This was not going to be a one-and-done type of treatment, but I was still curious about what it would be like to try it. I mean, it’s scary. I hate being cold for one thing. (You should see my sweater collection.) But also, it’s your whole body that goes into this tank. I doubt I’m the only one with irrational fears about getting trapped inside of one. I was curious and wanted to try it. It would only be a few minutes of my life after all.
I arrived at Complete Chiropractic Sports & Wellness on a Monday morning. I was told I could completely undress or keep my clothes on. I decided to keep my clothes on. I wanted this to be an easy process. It’s a little intimidating stepping inside a giant freezer, let alone going inside one completely naked. I did have to wear special gloves and booties to protect me from getting stuck inside the machine, among other things. (Have you ever heard of freezer burn?)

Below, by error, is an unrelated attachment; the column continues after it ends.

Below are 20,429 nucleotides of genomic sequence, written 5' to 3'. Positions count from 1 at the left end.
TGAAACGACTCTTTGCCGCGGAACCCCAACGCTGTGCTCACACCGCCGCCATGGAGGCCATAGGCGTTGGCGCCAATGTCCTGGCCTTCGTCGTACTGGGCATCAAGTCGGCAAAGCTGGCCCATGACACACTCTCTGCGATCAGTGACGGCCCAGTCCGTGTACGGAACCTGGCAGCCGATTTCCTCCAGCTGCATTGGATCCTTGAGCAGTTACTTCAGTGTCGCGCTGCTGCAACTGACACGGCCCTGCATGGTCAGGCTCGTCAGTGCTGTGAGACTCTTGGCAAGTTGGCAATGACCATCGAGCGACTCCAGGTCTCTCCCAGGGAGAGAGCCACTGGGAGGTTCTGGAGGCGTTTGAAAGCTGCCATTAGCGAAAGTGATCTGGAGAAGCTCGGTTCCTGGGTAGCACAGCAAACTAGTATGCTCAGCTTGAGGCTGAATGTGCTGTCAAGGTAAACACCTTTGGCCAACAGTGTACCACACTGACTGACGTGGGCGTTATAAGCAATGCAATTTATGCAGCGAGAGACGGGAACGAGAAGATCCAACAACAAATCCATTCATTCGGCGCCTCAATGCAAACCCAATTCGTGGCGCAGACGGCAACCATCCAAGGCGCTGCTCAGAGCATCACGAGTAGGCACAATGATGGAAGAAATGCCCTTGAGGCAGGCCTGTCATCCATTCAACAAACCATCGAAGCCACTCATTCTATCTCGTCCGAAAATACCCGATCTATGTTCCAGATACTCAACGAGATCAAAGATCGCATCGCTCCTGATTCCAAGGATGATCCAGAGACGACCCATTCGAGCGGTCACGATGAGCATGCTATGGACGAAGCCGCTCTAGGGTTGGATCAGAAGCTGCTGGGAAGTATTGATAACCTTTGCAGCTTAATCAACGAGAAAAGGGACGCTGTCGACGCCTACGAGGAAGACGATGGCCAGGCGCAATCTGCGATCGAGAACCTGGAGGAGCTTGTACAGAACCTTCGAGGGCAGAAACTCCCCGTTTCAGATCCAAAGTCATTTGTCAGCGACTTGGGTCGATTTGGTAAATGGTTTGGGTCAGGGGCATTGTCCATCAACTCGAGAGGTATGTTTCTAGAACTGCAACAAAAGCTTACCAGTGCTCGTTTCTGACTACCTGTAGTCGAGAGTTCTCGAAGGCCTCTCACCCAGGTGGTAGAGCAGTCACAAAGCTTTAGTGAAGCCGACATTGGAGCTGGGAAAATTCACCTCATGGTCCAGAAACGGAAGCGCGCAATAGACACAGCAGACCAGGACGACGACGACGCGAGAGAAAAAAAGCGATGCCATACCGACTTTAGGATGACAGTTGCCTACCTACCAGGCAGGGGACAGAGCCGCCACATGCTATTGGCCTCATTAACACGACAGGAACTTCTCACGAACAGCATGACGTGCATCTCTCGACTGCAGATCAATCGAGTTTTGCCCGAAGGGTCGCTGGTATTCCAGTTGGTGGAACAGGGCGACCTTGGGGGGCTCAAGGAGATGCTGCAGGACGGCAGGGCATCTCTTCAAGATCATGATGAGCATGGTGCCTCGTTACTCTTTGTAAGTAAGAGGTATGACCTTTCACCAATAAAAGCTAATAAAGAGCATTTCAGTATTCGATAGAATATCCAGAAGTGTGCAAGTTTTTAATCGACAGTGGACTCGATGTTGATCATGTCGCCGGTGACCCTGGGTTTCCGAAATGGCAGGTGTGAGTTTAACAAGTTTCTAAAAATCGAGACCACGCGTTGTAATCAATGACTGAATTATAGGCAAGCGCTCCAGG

It’s a pretty quick process. The machine turns on, you go inside, you stand there for a minute or two and then it’s done. But my goodness, did it get cold.
All of this fear about a minute and a half of cryotherapy, and it was done without me even realizing it. The process itself was easy. The part I was worried about was if it would actually work.
How It Went
I went straight from my cryotherapy session to work. At first, I felt as if nothing happened. My body still had its normal tightness. It’s tough sitting down for hours on end staring at a computer so I had at least hoped something would happen. It wasn’t until after lunch did I realize my body actually did feel better.